The Lower Plants collections contain bryophytes (mosses and liverworts), lichens, fungi and algae (including diatoms). These groups represent some of the oldest organisms on earth, and they play important roles in ecosystems as primary producers and as nutrient and water recyclers. As a group, they were traditionally called cryptogams (which means their reproduction is hidden).
Bryophytes and algae harness light energy from the sun through photosynthesis. Many bryophytes grow in dark wet places, but some are found in dry places, and can withstand desiccation. Algae occur in a wide range of habitats, from the sea to freshwater, and from freezing conditions to hot springs. They include seaweeds and diatoms.
Fungi do not produce their own energy. They get the energy they need as decomposers, from dead plants and animals. In lichens, an alga and a fungus live together in a symbiosis. The alga is protected within the fungus, and supplies the fungus with energy from photosynthesis, as the fungus cannot make its own.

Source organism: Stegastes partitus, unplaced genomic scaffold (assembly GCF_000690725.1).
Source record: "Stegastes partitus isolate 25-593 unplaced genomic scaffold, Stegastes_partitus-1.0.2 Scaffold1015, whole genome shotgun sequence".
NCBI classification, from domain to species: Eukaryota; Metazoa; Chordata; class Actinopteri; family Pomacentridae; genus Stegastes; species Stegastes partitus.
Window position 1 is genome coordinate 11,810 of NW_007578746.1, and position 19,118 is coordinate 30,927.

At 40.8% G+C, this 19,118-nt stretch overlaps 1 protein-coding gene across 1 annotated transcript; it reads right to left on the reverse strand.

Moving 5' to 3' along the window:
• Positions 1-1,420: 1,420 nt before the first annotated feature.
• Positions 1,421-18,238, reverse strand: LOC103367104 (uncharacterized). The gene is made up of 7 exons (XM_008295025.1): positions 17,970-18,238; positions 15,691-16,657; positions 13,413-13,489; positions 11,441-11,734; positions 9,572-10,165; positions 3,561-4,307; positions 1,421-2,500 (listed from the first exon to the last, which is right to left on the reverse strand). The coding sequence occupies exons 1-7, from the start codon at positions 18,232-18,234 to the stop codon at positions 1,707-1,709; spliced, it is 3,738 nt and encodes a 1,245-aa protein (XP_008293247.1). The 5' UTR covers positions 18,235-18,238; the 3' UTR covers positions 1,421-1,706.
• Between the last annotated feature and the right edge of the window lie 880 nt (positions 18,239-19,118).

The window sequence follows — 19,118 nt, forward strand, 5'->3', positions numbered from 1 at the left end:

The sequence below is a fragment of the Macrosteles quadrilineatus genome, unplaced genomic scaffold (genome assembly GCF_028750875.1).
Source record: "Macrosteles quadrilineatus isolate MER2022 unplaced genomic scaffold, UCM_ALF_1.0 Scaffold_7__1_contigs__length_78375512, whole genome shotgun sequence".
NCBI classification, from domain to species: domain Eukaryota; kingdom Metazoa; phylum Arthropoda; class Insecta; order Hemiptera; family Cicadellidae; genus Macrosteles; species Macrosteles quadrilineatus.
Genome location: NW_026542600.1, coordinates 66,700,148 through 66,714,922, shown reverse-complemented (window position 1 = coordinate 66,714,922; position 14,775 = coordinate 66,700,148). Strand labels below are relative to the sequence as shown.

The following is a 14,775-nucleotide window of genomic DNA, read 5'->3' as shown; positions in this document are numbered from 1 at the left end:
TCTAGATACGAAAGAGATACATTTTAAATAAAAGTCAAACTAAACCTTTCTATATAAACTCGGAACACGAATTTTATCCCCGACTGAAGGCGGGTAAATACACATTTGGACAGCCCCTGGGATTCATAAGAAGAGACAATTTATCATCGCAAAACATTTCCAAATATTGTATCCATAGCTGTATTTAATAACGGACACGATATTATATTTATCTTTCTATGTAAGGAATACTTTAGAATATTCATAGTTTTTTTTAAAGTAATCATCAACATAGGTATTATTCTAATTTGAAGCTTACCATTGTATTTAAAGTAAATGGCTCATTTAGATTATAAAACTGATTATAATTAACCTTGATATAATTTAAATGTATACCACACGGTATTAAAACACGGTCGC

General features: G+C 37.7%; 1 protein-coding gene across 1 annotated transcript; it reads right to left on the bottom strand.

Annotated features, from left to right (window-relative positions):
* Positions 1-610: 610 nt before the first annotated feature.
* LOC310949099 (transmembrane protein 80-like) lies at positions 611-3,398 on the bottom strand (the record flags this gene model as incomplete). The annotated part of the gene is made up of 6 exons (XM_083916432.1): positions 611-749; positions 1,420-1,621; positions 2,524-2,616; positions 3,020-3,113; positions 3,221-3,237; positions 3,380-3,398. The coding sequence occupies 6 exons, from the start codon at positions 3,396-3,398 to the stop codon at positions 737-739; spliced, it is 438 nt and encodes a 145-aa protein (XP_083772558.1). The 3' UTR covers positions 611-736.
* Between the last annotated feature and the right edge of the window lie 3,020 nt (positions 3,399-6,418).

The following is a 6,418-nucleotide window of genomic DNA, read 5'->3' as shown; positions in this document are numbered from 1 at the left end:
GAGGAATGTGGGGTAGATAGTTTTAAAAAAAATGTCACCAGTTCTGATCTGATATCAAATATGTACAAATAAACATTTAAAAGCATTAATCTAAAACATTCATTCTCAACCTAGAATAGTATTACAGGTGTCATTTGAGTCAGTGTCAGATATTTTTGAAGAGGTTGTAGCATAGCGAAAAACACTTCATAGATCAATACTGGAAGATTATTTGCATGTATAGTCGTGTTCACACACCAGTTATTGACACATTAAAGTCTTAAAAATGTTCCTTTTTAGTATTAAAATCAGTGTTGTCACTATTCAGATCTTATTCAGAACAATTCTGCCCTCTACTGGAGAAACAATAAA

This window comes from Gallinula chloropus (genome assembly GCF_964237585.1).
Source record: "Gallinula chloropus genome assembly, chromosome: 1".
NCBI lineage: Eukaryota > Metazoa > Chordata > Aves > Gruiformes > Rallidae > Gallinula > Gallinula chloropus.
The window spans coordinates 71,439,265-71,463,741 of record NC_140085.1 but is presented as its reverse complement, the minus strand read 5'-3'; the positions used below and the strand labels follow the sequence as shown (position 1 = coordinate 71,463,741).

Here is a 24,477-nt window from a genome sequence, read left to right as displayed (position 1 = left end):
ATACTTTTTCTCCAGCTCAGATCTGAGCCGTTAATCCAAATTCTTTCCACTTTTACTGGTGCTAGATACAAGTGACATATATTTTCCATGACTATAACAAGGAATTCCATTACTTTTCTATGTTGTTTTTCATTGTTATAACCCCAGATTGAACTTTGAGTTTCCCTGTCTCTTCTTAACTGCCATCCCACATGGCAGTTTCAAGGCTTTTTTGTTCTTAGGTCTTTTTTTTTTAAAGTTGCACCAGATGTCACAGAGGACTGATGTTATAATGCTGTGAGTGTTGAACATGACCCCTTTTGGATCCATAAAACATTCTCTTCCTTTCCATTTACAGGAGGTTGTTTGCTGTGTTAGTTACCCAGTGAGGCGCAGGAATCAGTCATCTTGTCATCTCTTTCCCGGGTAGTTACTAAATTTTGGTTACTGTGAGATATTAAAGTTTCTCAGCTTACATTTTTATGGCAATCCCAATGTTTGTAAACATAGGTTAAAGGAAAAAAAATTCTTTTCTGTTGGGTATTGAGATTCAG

They are housed in environmentally controlled rooms and archival grade materials are used to ensure the collections will continue to be available for study in the future.
The collections are enhanced through field work for surveys and research projects, by collections made by individuals, or by specimens from other institutions. Our curators make the specimens available to scientists internationally through loans.
We are aiming to make more of the collections accessible via the internet. The British Bryological Society's UK collection is one important part of the collection we have now made available online. This collection holds vouchers for the distribution records of mosses and liverworts in Britain and Ireland.